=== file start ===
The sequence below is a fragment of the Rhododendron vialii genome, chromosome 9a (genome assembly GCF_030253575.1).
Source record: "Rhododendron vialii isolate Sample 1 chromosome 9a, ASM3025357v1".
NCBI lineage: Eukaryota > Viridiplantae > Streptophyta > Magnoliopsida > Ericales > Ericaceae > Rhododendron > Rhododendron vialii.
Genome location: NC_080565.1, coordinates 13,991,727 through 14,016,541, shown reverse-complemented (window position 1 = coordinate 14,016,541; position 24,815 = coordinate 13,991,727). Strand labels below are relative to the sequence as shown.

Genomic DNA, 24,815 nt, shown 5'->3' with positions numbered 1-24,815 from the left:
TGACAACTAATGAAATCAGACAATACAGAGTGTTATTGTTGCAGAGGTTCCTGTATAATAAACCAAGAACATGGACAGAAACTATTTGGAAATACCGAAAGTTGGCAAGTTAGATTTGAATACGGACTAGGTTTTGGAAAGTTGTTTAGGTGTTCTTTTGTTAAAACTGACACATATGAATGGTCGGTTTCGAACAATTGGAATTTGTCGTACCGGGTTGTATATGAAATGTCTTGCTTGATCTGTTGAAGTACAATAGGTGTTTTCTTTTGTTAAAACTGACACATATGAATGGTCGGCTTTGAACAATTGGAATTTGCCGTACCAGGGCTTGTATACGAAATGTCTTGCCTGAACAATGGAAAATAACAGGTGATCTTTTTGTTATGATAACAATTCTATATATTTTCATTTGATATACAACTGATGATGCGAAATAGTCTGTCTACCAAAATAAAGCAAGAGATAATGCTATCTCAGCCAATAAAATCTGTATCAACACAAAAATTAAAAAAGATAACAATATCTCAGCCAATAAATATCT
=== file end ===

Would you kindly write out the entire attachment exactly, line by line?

The sequence below is a fragment of the Rhododendron vialii genome, chromosome 9a (genome assembly GCF_030253575.1).
Source record: "Rhododendron vialii isolate Sample 1 chromosome 9a, ASM3025357v1".
NCBI lineage: Eukaryota > Viridiplantae > Streptophyta > Magnoliopsida > Ericales > Ericaceae > Rhododendron > Rhododendron vialii.
Genome location: NC_080565.1, coordinates 13,991,727 through 14,016,541, shown reverse-complemented (window position 1 = coordinate 14,016,541; position 24,815 = coordinate 13,991,727). Strand labels below are relative to the sequence as shown.

Genomic DNA, 24,815 nt, shown 5'->3' with positions numbered 1-24,815 from the left:
TGACAACTAATGAAATCAGACAATACAGAGTGTTATTGTTGCAGAGGTTCCTGTATAATAAACCAAGAACATGGACAGAAACTATTTGGAAATACCGAAAGTTGGCAAGTTAGATTTGAATACGGACTAGGTTTTGGAAAGTTGTTTAGGTGTTCTTTTGTTAAAACTGACACATATGAATGGTCGGTTTCGAACAATTGGAATTTGTCGTACCGGGTTGTATATGAAATGTCTTGCTTGATCTGTTGAAGTACAATAGGTGTTTTCTTTTGTTAAAACTGACACATATGAATGGTCGGCTTTGAACAATTGGAATTTGCCGTACCAGGGCTTGTATACGAAATGTCTTGCCTGAACAATGGAAAATAACAGGTGATCTTTTTGTTATGATAACAATTCTATATATTTTCATTTGATATACAACTGATGATGCGAAATAGTCTGTCTACCAAAATAAAGCAAGAGATAATGCTATCTCAGCCAATAAAATCTGTATCAACACAAAAATTAAAAAAGATAACAATATCTCAGCCAATAAATATCT